A Nostalgic look at the “good, old days:”

I recall those days because I grew up during Apartheid. It was great, and Black and brown people were free to do what they wanted.

I recall fondly, as a 5-year-old, the smell of teargas in the air. It was a smell I longed for as I played outside.

I miss the days the teachers who I had come to know were white would tell me how ugly and stupid I was. One particular teacher evokes the sweetest memories as she stood in the front of the classroom laughing at the poverty we were steeped in. I loved her so much.

I fondly miss the police chasing after my sister and me when we were teenagers. I enjoyed their form of beatings.

I’m grateful to the white doctor who placed my hands in hot water to squeeze my eczema lesions when I was six years old, resulting in my hands being bandaged for more than a month.

I loved walking on the beach as a 15-year-old and having a white child of about 8 years old swear at me and chase me call me “hotnot.”

It was liberating to walk around smelling burning tyres and police chasing children who were protesting or bursting into our home at any time of the day or night.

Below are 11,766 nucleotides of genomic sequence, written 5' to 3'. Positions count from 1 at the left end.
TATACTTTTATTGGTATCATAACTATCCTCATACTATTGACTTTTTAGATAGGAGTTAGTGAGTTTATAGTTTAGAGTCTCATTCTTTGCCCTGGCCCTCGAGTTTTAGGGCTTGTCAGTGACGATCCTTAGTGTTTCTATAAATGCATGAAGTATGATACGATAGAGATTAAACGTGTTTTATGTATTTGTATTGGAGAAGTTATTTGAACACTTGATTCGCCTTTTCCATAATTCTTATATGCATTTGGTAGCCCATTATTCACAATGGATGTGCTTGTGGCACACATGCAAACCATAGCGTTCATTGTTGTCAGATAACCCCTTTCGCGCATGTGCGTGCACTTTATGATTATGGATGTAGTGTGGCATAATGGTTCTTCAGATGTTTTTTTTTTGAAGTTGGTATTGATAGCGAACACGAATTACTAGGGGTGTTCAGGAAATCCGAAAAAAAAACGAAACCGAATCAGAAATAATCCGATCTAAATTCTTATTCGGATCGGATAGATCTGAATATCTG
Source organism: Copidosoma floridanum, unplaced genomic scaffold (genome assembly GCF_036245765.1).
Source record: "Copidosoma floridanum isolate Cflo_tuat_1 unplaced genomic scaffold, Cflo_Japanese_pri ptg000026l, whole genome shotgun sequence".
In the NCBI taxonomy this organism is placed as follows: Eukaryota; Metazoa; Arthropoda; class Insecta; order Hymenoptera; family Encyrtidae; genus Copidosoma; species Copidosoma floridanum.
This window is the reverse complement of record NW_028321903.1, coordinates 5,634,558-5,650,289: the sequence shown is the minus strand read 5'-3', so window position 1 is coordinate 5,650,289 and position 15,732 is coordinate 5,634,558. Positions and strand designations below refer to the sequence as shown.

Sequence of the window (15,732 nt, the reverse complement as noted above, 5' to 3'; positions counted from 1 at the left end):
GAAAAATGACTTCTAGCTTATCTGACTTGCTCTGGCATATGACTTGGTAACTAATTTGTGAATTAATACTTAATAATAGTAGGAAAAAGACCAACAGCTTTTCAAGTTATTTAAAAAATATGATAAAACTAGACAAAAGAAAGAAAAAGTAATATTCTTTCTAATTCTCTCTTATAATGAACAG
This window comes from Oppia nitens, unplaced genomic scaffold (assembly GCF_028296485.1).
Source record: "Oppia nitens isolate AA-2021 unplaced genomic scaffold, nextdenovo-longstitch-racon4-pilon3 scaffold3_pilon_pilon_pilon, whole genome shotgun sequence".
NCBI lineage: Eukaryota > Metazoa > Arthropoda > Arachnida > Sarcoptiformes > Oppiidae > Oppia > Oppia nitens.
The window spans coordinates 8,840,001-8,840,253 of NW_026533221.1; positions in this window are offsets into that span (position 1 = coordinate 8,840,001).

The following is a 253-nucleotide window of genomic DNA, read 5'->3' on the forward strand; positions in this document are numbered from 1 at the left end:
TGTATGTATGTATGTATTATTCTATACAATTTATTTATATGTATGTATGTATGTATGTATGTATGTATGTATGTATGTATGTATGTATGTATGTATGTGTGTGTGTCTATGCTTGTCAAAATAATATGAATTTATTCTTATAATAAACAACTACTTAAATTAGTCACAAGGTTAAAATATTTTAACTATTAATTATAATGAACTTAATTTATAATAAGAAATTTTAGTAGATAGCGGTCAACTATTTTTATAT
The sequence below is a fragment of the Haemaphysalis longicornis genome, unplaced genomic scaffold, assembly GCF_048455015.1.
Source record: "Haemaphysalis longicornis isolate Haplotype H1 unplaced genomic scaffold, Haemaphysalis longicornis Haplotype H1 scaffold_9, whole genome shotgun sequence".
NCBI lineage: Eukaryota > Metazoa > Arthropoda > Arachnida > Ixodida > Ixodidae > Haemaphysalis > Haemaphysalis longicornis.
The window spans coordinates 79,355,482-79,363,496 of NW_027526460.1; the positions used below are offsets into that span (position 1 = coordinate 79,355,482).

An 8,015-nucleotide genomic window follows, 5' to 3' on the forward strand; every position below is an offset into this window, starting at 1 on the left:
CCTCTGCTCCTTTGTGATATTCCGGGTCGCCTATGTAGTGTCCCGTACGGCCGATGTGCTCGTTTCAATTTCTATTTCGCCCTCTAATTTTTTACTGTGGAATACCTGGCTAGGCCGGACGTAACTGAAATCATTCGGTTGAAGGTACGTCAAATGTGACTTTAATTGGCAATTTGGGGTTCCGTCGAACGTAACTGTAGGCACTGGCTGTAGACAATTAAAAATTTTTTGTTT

I loved the one room I grew up in! The asbestos roofing offered warmth and comfort on cold days.

I’m thankful for the days I had to enter places that read “non-whites.”

It was so exciting to be chased out of establishments that didn’t allow me in.

Those rides on the busses that stopped for me when I travelled into the city was incredible. The seats that were designated for people who looked like me was clean and comfortable.

I enjoyed being separated from white band members when I was told I had to live in a township while they were allowed to stay at the hotel.

I wished my dad had not protected me when a white man wanted him to leave me with him.

I miss the days my big, strong dad would “cower” in front of white policemen when questioned about where he was going.

I love how we had no freedom of movement, but at least the streets were clean. I enjoyed being pushed to the back in queues because I had to wait for white people to be served (even if they came after me)

I miss the 9 855 days I spent being born into a system that hated people who looked like me. A system that murdered people who looked like me, that oppressed people who looked like me, and that economically starved people who looked like me.

I’m happy that not much has changed; and that the country is still in the hands of a minority people who benefited from the blood, sweat and deaths of my people. I loved how people who looked like me got paid less for doing more work. I am grateful to have been paid for work done.

Isn’t life wonderful?

I wish I could go back to the days when Black and Brown people knew their place. It’s such a pity the signs of segregation are no longer visible because the notion that things have changed is a lie.

Apartheid was wonderful in the past, and removing discriminatory signs and giving Black and Brown people the vote is like buying a dog a new bowl but placing no food inside it so the dog can survive.

I miss the good old days, don’t you?